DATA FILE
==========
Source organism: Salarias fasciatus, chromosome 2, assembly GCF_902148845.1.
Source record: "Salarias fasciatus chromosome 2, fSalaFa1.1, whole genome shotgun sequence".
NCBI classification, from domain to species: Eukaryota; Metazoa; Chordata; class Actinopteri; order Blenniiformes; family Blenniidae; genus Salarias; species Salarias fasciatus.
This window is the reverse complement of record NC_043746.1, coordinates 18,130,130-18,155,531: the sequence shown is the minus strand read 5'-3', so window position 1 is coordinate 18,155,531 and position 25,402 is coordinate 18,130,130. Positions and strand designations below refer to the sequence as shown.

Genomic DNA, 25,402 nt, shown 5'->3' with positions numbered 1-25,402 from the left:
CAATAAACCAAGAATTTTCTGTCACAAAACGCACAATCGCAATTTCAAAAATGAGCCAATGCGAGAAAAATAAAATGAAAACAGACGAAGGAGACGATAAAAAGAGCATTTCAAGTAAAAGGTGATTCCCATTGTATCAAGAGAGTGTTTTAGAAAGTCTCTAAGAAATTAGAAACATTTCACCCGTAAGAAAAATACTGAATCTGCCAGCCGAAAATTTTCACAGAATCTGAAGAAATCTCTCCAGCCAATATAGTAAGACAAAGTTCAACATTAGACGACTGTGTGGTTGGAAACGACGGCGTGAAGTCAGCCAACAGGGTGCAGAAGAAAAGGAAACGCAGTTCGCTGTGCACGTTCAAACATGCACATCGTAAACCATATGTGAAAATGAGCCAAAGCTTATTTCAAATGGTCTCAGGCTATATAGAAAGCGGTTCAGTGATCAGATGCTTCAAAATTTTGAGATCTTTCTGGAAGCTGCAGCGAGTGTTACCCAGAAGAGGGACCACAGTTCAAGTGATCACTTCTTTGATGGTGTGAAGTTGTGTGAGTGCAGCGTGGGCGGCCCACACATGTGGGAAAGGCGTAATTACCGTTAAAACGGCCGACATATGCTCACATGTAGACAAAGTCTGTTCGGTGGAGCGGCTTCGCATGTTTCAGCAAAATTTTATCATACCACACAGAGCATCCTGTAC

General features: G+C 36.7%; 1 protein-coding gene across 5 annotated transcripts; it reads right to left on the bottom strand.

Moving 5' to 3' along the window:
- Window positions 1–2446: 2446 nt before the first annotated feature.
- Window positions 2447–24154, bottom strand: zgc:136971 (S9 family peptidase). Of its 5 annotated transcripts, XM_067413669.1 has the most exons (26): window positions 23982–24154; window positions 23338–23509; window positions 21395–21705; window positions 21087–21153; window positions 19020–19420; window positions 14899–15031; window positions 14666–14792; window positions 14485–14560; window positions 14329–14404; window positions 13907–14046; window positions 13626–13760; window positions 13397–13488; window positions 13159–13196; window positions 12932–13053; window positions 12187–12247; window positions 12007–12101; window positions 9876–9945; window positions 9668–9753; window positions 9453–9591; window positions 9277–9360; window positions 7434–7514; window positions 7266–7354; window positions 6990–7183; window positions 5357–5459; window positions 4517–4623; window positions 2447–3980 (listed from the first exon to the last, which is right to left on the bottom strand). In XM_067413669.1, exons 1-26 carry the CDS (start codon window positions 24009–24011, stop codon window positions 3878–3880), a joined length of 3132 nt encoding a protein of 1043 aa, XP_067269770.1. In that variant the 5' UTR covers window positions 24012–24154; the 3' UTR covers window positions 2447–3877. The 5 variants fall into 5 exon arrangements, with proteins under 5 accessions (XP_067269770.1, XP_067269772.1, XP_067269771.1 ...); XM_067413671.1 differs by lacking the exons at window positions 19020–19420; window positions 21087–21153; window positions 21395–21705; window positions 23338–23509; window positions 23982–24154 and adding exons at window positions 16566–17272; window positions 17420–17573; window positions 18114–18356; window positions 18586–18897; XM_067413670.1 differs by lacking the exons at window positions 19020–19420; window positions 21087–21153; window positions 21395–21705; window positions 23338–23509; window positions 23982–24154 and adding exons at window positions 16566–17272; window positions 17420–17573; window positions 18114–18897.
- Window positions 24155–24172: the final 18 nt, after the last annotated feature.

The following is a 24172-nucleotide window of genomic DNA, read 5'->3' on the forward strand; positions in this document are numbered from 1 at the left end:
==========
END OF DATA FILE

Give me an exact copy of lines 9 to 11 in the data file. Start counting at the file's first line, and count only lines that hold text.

- Window positions 1–2446: 2446 nt before the first annotated feature.
- Window positions 2447–24154, bottom strand: zgc:136971 (S9 family peptidase). Of its 5 annotated transcripts, XM_067413669.1 has the most exons (26): window positions 23982–24154; window positions 23338–23509; window positions 21395–21705; window positions 21087–21153; window positions 19020–19420; window positions 14899–15031; window positions 14666–14792; window positions 14485–14560; window positions 14329–14404; window positions 13907–14046; window positions 13626–13760; window positions 13397–13488; window positions 13159–13196; window positions 12932–13053; window positions 12187–12247; window positions 12007–12101; window positions 9876–9945; window positions 9668–9753; window positions 9453–9591; window positions 9277–9360; window positions 7434–7514; window positions 7266–7354; window positions 6990–7183; window positions 5357–5459; window positions 4517–4623; window positions 2447–3980 (listed from the first exon to the last, which is right to left on the bottom strand). In XM_067413669.1, exons 1-26 carry the CDS (start codon window positions 24009–24011, stop codon window positions 3878–3880), a joined length of 3132 nt encoding a protein of 1043 aa, XP_067269770.1. In that variant the 5' UTR covers window positions 24012–24154; the 3' UTR covers window positions 2447–3877. The 5 variants fall into 5 exon arrangements, with proteins under 5 accessions (XP_067269770.1, XP_067269772.1, XP_067269771.1 ...); XM_067413671.1 differs by lacking the exons at window positions 19020–19420; window positions 21087–21153; window positions 21395–21705; window positions 23338–23509; window positions 23982–24154 and adding exons at window positions 16566–17272; window positions 17420–17573; window positions 18114–18356; window positions 18586–18897; XM_067413670.1 differs by lacking the exons at window positions 19020–19420; window positions 21087–21153; window positions 21395–21705; window positions 23338–23509; window positions 23982–24154 and adding exons at window positions 16566–17272; window positions 17420–17573; window positions 18114–18897.
- Window positions 24155–24172: the final 18 nt, after the last annotated feature.